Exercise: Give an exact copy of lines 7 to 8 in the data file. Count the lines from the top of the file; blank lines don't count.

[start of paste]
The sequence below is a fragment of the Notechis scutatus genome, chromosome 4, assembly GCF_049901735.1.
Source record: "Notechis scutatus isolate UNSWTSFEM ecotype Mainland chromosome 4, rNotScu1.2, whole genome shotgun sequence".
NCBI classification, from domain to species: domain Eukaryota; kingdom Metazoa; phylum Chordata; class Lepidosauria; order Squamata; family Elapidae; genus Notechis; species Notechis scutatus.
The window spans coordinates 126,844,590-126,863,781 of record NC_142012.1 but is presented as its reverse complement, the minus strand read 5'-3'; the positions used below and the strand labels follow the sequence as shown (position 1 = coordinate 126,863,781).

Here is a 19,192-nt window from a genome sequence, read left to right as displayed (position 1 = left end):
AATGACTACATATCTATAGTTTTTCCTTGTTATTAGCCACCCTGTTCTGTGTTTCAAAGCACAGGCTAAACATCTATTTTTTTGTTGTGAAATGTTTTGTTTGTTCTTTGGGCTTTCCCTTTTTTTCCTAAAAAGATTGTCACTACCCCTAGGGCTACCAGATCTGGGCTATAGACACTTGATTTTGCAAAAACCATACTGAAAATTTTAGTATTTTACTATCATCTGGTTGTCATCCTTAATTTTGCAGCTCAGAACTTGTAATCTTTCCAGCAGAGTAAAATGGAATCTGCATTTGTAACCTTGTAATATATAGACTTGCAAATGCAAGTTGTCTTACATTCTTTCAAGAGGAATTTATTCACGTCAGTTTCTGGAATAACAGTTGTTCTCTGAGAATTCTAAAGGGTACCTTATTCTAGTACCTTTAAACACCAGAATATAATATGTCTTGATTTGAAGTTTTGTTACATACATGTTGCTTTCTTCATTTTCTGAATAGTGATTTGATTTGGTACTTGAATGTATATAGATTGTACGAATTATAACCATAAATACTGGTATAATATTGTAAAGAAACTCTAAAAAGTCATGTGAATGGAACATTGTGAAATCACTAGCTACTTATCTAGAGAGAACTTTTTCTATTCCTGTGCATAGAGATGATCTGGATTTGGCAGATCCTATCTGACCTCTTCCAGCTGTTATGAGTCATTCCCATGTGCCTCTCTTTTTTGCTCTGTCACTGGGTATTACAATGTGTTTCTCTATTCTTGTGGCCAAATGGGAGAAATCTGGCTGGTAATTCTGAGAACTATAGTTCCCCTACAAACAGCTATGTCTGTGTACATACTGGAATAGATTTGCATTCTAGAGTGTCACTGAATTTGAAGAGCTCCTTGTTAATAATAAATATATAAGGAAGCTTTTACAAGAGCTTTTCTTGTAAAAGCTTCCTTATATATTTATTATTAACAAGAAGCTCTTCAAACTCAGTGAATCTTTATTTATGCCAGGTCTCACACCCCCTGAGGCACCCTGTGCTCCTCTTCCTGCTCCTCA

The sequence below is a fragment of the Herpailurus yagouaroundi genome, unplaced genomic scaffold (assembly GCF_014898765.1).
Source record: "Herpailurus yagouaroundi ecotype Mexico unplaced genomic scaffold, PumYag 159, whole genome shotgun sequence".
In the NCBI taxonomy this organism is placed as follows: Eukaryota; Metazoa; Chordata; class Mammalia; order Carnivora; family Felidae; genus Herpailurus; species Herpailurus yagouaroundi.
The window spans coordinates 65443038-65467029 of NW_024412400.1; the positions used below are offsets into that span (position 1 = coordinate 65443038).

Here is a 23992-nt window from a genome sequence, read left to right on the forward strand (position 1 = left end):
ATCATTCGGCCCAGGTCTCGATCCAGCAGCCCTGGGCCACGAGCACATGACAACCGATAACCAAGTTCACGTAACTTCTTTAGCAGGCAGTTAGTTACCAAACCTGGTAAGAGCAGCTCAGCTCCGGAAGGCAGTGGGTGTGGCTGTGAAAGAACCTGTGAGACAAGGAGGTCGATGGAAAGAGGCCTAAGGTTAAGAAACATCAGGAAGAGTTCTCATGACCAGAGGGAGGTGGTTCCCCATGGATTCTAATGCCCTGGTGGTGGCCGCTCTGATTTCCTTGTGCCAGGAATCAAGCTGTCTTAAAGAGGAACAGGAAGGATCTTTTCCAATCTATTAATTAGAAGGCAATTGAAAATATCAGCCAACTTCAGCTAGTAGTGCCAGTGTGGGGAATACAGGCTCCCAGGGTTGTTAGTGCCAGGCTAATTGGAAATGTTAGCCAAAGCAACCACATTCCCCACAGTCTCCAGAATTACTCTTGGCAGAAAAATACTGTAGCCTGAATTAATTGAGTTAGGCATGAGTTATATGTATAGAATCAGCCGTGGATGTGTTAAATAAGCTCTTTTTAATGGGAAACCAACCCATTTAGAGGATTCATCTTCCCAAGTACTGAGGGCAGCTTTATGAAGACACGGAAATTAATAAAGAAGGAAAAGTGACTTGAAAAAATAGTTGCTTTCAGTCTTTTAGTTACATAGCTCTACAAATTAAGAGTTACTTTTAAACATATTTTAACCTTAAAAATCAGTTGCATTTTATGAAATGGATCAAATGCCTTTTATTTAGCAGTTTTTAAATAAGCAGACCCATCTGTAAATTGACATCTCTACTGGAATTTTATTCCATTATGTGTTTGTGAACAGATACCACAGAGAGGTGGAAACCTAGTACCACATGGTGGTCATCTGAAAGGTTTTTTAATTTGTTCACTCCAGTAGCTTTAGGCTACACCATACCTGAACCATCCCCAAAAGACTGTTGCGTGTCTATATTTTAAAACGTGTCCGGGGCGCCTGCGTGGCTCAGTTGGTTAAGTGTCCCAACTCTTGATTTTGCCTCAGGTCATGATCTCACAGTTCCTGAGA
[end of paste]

The sequence below is a fragment of the Herpailurus yagouaroundi genome, unplaced genomic scaffold (assembly GCF_014898765.1).
Source record: "Herpailurus yagouaroundi ecotype Mexico unplaced genomic scaffold, PumYag 159, whole genome shotgun sequence".